absurdity like "Where is my wandering boy to-night?"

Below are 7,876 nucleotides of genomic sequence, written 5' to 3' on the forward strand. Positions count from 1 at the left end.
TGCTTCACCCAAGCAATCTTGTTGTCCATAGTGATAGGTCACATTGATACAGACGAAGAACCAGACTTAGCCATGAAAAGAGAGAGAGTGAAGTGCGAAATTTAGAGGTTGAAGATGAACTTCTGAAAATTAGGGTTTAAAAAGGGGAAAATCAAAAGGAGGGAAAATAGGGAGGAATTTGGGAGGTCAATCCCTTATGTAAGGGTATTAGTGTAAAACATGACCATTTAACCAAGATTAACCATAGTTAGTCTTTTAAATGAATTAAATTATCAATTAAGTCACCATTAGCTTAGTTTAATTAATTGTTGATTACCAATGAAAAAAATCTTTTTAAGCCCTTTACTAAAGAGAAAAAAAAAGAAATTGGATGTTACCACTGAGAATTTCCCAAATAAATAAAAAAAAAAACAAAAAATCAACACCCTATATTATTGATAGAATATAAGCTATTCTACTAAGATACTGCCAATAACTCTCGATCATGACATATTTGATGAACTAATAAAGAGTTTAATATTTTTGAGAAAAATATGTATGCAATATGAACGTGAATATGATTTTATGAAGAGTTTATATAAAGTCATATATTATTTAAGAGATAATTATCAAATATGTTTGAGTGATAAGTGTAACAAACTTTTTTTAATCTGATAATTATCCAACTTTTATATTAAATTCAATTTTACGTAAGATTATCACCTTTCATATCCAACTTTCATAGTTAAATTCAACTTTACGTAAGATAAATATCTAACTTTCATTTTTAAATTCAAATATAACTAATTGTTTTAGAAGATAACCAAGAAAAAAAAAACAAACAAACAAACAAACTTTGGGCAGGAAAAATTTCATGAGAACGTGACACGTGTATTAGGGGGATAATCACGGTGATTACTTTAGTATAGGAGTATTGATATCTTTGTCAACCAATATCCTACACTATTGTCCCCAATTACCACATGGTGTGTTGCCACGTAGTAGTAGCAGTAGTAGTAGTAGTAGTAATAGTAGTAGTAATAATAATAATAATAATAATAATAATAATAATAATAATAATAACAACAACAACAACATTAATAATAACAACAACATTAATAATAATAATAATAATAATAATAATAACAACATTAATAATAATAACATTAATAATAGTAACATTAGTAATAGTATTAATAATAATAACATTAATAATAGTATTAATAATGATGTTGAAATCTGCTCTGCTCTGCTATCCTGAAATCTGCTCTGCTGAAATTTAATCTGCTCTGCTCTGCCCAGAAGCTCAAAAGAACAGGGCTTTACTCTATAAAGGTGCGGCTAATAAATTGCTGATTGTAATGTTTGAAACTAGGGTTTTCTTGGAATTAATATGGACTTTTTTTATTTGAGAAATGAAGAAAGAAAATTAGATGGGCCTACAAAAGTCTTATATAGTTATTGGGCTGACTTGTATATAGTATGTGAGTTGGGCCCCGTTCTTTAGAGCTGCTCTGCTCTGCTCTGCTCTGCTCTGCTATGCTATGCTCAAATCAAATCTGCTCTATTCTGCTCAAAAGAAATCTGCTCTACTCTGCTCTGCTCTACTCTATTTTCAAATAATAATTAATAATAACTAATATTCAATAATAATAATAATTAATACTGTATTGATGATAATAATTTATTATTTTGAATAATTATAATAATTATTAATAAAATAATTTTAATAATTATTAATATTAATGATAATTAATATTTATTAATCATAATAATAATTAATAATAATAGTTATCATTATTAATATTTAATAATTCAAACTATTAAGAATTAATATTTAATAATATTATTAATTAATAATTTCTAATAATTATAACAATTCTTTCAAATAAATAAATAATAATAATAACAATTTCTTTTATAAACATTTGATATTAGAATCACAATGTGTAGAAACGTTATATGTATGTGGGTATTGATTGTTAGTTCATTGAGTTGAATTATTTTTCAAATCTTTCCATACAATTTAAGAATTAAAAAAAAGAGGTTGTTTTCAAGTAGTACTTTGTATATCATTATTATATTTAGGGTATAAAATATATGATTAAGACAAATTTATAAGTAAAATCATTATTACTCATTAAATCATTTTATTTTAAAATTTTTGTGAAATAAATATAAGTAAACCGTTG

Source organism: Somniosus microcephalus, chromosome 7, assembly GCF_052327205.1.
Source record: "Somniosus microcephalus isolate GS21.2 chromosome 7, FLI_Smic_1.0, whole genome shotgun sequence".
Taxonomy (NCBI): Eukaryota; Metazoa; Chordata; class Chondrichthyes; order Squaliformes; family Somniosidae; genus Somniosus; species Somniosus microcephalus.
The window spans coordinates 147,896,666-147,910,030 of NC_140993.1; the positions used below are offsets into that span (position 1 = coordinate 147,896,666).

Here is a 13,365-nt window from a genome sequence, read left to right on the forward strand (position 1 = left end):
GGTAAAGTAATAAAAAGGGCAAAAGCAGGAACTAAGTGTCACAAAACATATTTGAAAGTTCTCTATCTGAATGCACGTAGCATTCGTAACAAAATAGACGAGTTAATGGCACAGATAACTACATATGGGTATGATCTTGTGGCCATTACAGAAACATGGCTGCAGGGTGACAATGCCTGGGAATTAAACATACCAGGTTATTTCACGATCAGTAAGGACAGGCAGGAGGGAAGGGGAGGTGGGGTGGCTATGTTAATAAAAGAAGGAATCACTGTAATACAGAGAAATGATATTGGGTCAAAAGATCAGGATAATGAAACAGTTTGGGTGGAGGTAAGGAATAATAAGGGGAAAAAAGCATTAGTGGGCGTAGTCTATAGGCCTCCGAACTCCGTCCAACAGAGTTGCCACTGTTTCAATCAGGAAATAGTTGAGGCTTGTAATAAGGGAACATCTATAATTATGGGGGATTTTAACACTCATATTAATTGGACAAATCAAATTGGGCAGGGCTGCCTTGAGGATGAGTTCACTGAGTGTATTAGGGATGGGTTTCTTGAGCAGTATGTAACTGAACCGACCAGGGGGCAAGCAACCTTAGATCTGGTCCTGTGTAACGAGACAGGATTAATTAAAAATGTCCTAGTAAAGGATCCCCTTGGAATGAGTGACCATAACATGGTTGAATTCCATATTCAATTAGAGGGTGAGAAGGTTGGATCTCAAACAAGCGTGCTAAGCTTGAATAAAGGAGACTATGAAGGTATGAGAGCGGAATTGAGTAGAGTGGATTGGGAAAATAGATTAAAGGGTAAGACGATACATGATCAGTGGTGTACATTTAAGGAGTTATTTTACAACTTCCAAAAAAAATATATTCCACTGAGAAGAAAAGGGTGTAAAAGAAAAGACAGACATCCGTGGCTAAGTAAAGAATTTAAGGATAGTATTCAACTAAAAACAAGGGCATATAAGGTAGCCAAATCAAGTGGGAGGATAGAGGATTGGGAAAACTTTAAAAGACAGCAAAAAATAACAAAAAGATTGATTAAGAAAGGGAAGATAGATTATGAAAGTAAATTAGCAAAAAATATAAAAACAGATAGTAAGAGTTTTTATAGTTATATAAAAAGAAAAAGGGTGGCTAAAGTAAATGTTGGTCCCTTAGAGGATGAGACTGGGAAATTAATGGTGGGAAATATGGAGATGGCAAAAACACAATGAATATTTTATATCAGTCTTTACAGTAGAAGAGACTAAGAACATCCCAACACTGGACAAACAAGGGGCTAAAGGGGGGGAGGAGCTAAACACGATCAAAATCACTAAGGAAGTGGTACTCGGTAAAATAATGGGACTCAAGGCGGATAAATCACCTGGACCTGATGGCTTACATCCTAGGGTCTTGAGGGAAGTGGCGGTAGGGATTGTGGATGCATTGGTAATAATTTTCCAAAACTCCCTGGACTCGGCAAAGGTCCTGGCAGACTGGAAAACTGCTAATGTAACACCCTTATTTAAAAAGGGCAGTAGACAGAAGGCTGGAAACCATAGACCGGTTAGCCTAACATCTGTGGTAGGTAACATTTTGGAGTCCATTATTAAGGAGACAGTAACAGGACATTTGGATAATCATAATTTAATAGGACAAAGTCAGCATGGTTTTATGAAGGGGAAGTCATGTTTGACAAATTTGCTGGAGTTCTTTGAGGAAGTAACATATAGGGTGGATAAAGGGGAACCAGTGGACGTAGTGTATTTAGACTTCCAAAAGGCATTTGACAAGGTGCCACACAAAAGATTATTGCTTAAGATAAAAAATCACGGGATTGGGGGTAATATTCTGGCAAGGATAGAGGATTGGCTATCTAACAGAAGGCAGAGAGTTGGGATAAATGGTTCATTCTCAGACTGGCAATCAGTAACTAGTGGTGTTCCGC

The hymn tune comes next in order. An enumeration of the hymns which have fitting tunes written expressly for them, will show conclusively that two-thirds of the hymns in the average hymnal have no value as hymns. It may seem an exaggeration (but the statement can be verified) that the number of hymns adapted to the church musical worship does not exceed two hundred. Three hundred years ago the first chapter of St. Matthew was set to music, but the setting of sermons to music has since then become a lost art, and didactic hymns are avoided by the composer. All such hymns should be eliminated. They are practically, for they are never sung. The versification of hymns is often so defective that the musician can not but be repelled by them. To be sure, many of these hymns may be very effectively used in anthem form, but these remarks apply more particularly to the hymns which are sung by the congregation. There should be no other settings in church. All the blame must not attach to the poet, for the musician who composes a tune full of chromatic harmonies, difficult intonation and extended compass sins against good taste. Chromatic harmonies are associated with the expression of the passionate in music, and the difficult intonation and extended range make it impossible to insist upon the one condition which is imperative if good congregational singing is desired. This condition is that the congregation must sing the melody. No one has the faintest idea of perfect congregational singing who has not heard a large number of people singing in unison. This grand body of tone-a noble composite voice-in which all the deficiencies and roughness of single voices is absorbed--is sustained by the varied harmonies of an adequate organ. The time may never come when a congregation can